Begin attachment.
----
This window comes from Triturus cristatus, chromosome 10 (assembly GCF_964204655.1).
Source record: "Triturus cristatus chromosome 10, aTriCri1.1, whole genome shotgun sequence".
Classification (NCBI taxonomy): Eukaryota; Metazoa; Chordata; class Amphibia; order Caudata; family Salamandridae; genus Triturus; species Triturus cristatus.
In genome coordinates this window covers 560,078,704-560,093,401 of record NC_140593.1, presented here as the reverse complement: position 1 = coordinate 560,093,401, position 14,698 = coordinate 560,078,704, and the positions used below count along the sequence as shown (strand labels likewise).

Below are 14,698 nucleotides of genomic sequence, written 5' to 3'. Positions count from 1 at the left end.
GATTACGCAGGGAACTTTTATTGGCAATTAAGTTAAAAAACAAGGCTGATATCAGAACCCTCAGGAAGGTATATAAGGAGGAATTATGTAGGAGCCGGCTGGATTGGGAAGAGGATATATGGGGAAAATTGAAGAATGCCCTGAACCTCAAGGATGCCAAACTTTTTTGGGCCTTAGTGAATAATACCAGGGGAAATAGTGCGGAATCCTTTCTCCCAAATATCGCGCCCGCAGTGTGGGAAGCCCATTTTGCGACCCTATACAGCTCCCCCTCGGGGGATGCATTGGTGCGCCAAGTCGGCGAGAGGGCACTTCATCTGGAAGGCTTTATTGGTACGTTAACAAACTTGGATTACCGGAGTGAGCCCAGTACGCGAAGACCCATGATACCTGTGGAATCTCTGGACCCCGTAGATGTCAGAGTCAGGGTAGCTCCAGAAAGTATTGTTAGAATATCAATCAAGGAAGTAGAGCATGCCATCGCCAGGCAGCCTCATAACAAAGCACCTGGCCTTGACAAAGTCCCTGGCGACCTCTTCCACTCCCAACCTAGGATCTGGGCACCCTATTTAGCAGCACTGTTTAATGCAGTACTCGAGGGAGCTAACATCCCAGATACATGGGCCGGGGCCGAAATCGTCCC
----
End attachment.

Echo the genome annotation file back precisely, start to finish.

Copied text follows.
This window comes from Triturus cristatus, chromosome 10 (assembly GCF_964204655.1).
Source record: "Triturus cristatus chromosome 10, aTriCri1.1, whole genome shotgun sequence".
Classification (NCBI taxonomy): Eukaryota; Metazoa; Chordata; class Amphibia; order Caudata; family Salamandridae; genus Triturus; species Triturus cristatus.
In genome coordinates this window covers 560,078,704-560,093,401 of record NC_140593.1, presented here as the reverse complement: position 1 = coordinate 560,093,401, position 14,698 = coordinate 560,078,704, and the positions used below count along the sequence as shown (strand labels likewise).

Below are 14,698 nucleotides of genomic sequence, written 5' to 3'. Positions count from 1 at the left end.
GATTACGCAGGGAACTTTTATTGGCAATTAAGTTAAAAAACAAGGCTGATATCAGAACCCTCAGGAAGGTATATAAGGAGGAATTATGTAGGAGCCGGCTGGATTGGGAAGAGGATATATGGGGAAAATTGAAGAATGCCCTGAACCTCAAGGATGCCAAACTTTTTTGGGCCTTAGTGAATAATACCAGGGGAAATAGTGCGGAATCCTTTCTCCCAAATATCGCGCCCGCAGTGTGGGAAGCCCATTTTGCGACCCTATACAGCTCCCCCTCGGGGGATGCATTGGTGCGCCAAGTCGGCGAGAGGGCACTTCATCTGGAAGGCTTTATTGGTACGTTAACAAACTTGGATTACCGGAGTGAGCCCAGTACGCGAAGACCCATGATACCTGTGGAATCTCTGGACCCCGTAGATGTCAGAGTCAGGGTAGCTCCAGAAAGTATTGTTAGAATATCAATCAAGGAAGTAGAGCATGCCATCGCCAGGCAGCCTCATAACAAAGCACCTGGCCTTGACAAAGTCCCTGGCGACCTCTTCCACTCCCAACCTAGGATCTGGGCACCCTATTTAGCAGCACTGTTTAATGCAGTACTCGAGGGAGCTAACATCCCAGATACATGGGCCGGGGCCGAAATCGTCCC